Like the men and women who have died while in military service, we, too, must display noble discipline when it comes to paying our respects at grave sites this Memorial Day.
But decorum needn't be strictly somber.
"The cemetery is really a place of life," says Robert Tips, chairman and CEO of Mission Park Funeral Chapels and Cemeteries in San Antonio, Texas.
Tips says cemeteries are a lot like churches — hallowed ground where faith and family are celebrated. So don't be surprised if you spot the occasional picnic basket or crayon drawing along with American flags fluttering in the breeze.
Cemeteries usually have ground rules posted. Just the same, it can be a fine line between reverence and revelry. Here are a few etiquette guidelines to make your Memorial Day visit to a lost loved one dignified as well as heartwarming.
Parents should educate their kids that a cemetery is a place of reverence and respect, not a playground, Tips says. No running or playing on grave markers.
Even though decorations at a private cemetery can be less formal than those at a military cemetery, respect still must be paid, he says. At many cemeteries, children's drawings, notes or other special messages and decorations are usually allowed during holidays, though small fences, glass items and solar lights are restricted.
If you have a picnic at a cemetery, be discreet. "I've seen people set down a blanket and have a sandwich and have a cold drink," Tips says. "As far as actually having a barbecue or that sort of thing, we don't do that."
Aside from service animals, pets should be left at home.
Do not play loud music from your car or a portable music player.
Obey posted speed limits while driving through a cemetery and park so you don't obstruct traffic.
National cemeteries, with their uniform headstones, have additional regulations:
Statues, vigil lights, breakable objects or similar commemorative items are not permitted on graves at any time. Likewise, unauthorized tributes — including those with flags — will be removed, as will any items deemed unsightly.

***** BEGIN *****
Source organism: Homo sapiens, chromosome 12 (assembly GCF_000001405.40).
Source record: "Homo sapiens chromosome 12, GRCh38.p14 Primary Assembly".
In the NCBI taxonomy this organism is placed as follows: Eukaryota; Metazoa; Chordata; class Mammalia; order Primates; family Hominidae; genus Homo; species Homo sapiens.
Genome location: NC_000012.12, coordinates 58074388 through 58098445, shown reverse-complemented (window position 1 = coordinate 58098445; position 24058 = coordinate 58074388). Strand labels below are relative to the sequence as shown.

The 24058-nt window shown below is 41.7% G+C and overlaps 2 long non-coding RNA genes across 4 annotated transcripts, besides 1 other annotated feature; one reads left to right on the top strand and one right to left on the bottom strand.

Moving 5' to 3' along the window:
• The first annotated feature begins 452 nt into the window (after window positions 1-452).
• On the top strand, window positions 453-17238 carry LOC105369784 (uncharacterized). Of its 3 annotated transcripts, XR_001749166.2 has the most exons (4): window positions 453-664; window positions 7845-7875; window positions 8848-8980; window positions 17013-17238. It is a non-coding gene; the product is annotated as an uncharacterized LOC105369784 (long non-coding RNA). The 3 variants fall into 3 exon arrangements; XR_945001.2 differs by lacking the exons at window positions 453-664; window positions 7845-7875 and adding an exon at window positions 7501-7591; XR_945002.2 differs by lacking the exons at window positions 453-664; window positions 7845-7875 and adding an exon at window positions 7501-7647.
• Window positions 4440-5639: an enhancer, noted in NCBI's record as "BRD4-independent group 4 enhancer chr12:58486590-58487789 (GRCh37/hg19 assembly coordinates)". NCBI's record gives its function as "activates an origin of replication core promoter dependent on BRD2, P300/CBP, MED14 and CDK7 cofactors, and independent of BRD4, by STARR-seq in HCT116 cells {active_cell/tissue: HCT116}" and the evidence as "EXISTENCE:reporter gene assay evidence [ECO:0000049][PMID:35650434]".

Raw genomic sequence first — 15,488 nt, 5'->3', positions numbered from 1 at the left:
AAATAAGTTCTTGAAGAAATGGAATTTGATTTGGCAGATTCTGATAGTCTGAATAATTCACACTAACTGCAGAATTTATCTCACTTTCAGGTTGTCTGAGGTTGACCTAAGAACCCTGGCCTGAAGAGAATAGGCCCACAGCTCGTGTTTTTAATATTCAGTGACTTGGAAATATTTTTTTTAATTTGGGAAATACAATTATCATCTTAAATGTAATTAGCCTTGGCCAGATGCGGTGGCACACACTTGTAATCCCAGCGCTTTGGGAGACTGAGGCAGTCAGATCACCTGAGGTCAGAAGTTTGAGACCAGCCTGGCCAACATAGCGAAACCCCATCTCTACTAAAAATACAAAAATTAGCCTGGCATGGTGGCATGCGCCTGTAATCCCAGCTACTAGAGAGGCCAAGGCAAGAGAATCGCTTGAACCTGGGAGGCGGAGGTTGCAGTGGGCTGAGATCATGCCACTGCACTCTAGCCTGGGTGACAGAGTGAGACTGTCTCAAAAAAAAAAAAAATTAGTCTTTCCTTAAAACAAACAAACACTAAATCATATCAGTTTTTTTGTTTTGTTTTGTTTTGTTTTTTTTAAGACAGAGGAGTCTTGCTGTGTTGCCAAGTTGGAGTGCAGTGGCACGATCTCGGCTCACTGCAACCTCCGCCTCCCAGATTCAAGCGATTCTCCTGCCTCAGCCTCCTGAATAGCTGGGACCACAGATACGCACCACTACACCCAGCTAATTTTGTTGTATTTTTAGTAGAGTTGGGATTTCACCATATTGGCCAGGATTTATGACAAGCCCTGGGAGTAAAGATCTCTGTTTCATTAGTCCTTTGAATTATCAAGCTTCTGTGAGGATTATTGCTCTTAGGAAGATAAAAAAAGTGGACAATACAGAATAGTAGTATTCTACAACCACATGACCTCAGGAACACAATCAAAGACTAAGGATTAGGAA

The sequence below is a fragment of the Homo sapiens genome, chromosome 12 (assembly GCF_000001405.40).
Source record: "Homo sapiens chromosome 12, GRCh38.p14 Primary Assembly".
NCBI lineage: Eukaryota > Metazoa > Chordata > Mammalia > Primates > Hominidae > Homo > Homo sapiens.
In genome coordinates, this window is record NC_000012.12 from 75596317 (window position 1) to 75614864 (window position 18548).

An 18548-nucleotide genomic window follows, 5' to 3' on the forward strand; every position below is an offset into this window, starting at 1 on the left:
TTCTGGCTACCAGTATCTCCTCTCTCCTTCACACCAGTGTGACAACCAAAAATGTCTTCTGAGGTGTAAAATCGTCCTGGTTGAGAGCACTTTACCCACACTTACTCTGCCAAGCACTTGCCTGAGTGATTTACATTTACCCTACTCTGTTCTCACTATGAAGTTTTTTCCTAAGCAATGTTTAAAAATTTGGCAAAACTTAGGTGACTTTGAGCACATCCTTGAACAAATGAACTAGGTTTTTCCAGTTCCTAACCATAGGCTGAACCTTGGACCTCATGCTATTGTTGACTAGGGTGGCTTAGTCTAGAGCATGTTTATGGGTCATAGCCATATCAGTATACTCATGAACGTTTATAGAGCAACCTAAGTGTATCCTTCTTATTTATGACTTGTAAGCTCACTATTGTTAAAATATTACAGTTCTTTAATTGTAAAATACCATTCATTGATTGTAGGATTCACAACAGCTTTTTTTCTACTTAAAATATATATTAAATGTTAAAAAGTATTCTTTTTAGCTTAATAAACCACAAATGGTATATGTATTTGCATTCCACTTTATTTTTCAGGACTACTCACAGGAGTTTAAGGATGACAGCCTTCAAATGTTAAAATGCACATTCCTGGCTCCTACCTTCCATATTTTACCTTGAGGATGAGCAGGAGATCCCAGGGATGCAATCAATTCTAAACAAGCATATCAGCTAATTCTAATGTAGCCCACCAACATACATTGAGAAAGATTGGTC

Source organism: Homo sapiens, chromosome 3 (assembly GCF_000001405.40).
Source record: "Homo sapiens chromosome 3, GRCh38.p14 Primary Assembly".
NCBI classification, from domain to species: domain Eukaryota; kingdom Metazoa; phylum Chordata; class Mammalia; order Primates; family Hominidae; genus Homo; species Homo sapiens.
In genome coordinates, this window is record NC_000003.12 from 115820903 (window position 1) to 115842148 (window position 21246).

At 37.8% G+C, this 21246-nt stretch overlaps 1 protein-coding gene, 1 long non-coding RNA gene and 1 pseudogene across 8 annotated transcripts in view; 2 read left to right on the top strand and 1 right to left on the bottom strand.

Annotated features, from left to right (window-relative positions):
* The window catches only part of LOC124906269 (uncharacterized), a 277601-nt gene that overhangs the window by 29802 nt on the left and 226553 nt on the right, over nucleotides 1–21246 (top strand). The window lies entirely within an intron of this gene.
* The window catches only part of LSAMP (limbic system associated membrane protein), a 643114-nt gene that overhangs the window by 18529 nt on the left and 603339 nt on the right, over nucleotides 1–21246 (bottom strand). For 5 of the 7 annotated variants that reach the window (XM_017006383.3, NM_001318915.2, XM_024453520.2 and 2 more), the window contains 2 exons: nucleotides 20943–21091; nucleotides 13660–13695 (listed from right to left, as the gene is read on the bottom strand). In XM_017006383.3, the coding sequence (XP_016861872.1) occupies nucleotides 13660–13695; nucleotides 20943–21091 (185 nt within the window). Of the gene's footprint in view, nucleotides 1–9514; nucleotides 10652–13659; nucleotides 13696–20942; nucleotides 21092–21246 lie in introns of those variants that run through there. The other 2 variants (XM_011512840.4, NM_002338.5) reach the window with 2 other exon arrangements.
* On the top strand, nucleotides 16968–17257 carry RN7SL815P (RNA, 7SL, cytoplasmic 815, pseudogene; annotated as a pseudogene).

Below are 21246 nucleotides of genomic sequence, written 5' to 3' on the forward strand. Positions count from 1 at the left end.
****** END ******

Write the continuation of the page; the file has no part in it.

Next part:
"It's mainly to maintain the dignity of the cemetery," Houston National Cemetery director Arleen Ocasio says. Such objects also could damage headstones and interfere with mowing and trimming around graves.
Picnics are not allowed.
Fresh flowers may be placed at graves in national cemeteries at any time, though they may not be secured to headstones or markers.
Permanent plantings are not permitted at graves.
Rules about artificial flowers vary by cemetery.
Pick-up dates are usually posted so families can reclaim personal items if they wish.
Walking on graves is permissible. It's often unavoidable at a national cemetery where headstones are so close together. To minimize treading on graves, Ocasio recommends walking between headstones straight forward. To ease your conscience, she suggests saying a few nice words to those you pass in the process. Also, don't kick up any earth.
For specific floral and ground regulations at a national cemetery, call or visit www.cem.va.gov and click on Find a Cemetery.
And wherever you are this Memorial Day, Ocasio urges you to pause at 3 p.m. for a national moment of remembrance of those who served our country.
"We're here because of them," she says.